Drivers of yield and nitrogen-loss tradeoffs: Cropping system evaluations with process-based modeling

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2018-01-01
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Martinez-Feria, Rafael
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Sotirios V. Archontoulis
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Agronomy

The Department of Agronomy seeks to teach the study of the farm-field, its crops, and its science and management. It originally consisted of three sub-departments to do this: Soils, Farm-Crops, and Agricultural Engineering (which became its own department in 1907). Today, the department teaches crop sciences and breeding, soil sciences, meteorology, agroecology, and biotechnology.

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The Department of Agronomy was formed in 1902. From 1917 to 1935 it was known as the Department of Farm Crops and Soils.

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1902–present

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  • Department of Farm Crops and Soils (1917–1935)

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Abstract

The Midwest is one of the most productive agricultural regions, but mitigating loss of nitrogen (N) from cropland is needed to improve environmental quality. Tradeoffs between crop yield and N loss have been linked largely to the inefficient use of N fertilizers, but the contributions of more systemic factors such as soil characteristics, crop sequences, and genotypes have not been thoroughly studied. This dissertation examines and quantifies the impact of various genetic, environmental and management drivers of crop yield and N-loss tradeoffs in the maize and soybean cropping systems of the US Midwest, and identifies potential management strategies to lessen these tradeoffs. To this end, a system analysis framework was employed, which used field data from small plots, long-term experiments, publicly available databases, and process-based modeling. The approach allowed for full exploration of the soil-plant-atmosphere continuum and extrapolation of the behavior of cropping systems across a wide range of weather, soil, and management. Findings from these studies indicate the prominent role of crop sequences and residue dynamics in driving tradeoffs. In maize-soybean systems, it was estimated that a majority (55%) of N losses originated from the release of native soil N into the environment due to asynchrony between soil mineralization and crop uptake. Including a rye cover crop in rotations was shown to be an effective way of improving soil N retention and reducing losses, while seldom resulting in yield tradeoffs. However, the most effective strategies also required simultaneously choosing appropriate genotypes, timely planting, and optimizing N inputs to better match crop requirements. Research also aimed to advance knowledge and modeling of various crop-soil processes including: maize, soybean and rye growth; water and N cycling; and a novel algorithm to simulate grain dry down of maize and soybean.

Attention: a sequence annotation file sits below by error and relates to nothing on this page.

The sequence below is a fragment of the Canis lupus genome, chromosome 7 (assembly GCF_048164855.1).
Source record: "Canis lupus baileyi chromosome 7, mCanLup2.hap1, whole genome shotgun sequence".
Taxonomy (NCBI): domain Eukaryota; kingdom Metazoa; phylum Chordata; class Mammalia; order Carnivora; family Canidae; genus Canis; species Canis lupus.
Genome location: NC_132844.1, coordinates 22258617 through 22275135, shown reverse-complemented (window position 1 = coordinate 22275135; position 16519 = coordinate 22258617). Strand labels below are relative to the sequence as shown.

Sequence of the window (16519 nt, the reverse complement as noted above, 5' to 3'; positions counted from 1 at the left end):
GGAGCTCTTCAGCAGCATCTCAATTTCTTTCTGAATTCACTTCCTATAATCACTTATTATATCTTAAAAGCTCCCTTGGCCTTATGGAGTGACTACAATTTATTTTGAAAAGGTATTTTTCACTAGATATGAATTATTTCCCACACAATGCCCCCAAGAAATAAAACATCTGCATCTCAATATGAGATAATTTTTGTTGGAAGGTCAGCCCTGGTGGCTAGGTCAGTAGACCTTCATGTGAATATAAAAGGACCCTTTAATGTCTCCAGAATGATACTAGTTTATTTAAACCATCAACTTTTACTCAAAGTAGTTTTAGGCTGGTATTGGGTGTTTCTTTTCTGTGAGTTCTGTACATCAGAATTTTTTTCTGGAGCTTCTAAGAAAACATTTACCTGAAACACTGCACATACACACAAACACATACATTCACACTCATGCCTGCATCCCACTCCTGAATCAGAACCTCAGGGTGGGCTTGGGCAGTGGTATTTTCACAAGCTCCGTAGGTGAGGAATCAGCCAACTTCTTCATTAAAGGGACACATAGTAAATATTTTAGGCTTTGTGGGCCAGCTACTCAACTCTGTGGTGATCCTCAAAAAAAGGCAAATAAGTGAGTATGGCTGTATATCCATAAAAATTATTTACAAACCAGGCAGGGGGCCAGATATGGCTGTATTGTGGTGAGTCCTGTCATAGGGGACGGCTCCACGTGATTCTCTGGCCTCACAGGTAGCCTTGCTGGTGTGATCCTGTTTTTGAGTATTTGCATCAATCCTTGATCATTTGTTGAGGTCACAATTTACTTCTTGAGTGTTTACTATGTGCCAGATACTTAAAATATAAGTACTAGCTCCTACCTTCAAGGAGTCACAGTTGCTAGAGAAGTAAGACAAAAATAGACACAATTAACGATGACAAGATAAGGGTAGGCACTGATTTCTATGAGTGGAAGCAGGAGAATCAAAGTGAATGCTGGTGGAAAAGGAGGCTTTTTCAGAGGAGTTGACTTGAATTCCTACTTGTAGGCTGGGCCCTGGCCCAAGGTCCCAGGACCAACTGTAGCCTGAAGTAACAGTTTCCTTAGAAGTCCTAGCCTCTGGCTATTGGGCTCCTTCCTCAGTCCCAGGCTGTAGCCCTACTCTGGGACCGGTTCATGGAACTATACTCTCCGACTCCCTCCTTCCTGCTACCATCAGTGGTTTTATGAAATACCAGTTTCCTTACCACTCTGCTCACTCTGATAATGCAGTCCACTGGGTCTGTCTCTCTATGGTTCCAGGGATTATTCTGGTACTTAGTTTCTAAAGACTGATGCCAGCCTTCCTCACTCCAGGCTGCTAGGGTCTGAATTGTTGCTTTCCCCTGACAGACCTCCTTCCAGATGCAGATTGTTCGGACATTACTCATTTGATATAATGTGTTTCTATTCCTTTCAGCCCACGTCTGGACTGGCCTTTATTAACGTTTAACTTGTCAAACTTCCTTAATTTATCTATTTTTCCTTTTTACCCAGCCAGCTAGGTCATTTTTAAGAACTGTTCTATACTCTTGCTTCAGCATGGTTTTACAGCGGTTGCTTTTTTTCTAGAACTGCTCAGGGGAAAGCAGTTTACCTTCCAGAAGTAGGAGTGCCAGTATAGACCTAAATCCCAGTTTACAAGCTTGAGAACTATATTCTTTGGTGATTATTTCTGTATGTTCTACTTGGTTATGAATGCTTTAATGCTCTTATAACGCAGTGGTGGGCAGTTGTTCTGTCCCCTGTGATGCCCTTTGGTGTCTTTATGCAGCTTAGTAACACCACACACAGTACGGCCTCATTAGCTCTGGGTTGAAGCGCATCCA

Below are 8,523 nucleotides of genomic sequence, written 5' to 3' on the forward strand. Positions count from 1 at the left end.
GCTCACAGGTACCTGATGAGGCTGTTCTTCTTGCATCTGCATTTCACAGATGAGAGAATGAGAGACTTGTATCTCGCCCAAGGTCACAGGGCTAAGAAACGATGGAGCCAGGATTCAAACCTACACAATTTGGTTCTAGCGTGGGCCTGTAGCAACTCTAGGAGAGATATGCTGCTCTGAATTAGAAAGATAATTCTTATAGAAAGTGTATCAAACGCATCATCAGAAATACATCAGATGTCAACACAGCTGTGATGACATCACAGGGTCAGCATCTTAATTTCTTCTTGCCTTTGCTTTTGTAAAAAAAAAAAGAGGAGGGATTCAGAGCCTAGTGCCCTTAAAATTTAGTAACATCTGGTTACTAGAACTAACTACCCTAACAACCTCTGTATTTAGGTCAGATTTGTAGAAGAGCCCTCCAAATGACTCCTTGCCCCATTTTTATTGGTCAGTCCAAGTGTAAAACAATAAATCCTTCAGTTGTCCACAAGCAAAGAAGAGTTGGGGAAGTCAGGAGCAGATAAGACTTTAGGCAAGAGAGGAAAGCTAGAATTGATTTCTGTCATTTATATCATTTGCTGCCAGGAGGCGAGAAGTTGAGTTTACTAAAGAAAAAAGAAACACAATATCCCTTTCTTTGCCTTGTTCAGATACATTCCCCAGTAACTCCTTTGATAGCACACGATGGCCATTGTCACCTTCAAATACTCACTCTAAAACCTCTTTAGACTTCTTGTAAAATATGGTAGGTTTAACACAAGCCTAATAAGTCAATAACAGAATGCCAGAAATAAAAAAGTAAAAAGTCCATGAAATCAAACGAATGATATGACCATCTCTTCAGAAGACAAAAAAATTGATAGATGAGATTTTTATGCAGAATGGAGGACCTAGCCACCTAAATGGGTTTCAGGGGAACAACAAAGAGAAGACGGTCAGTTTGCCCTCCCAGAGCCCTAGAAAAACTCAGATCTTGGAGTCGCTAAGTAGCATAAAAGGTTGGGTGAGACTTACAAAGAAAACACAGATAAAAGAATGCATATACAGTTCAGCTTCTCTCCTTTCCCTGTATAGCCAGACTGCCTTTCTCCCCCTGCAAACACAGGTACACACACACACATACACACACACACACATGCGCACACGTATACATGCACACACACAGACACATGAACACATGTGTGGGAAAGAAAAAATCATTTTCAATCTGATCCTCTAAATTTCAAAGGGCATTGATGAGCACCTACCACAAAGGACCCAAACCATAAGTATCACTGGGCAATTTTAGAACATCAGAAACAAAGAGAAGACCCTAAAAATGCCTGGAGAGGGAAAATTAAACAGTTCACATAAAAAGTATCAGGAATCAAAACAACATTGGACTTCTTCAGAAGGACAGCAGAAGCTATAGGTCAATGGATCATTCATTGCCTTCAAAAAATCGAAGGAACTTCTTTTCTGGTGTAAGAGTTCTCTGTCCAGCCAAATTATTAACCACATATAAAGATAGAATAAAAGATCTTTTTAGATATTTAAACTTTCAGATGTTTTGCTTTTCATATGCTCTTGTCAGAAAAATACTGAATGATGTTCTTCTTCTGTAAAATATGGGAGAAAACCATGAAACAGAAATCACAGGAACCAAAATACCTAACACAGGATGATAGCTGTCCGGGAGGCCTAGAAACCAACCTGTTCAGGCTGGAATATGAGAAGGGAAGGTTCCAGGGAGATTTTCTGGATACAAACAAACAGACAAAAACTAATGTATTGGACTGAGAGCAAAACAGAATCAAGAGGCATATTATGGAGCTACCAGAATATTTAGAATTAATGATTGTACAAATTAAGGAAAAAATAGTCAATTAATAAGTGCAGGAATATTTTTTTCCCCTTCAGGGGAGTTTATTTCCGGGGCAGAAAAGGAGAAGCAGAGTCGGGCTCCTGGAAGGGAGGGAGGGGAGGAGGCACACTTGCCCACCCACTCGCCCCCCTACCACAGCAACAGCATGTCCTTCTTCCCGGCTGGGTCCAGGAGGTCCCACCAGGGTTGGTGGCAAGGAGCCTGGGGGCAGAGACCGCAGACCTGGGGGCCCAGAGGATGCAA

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Sat Dec 01 00:00:00 UTC 2018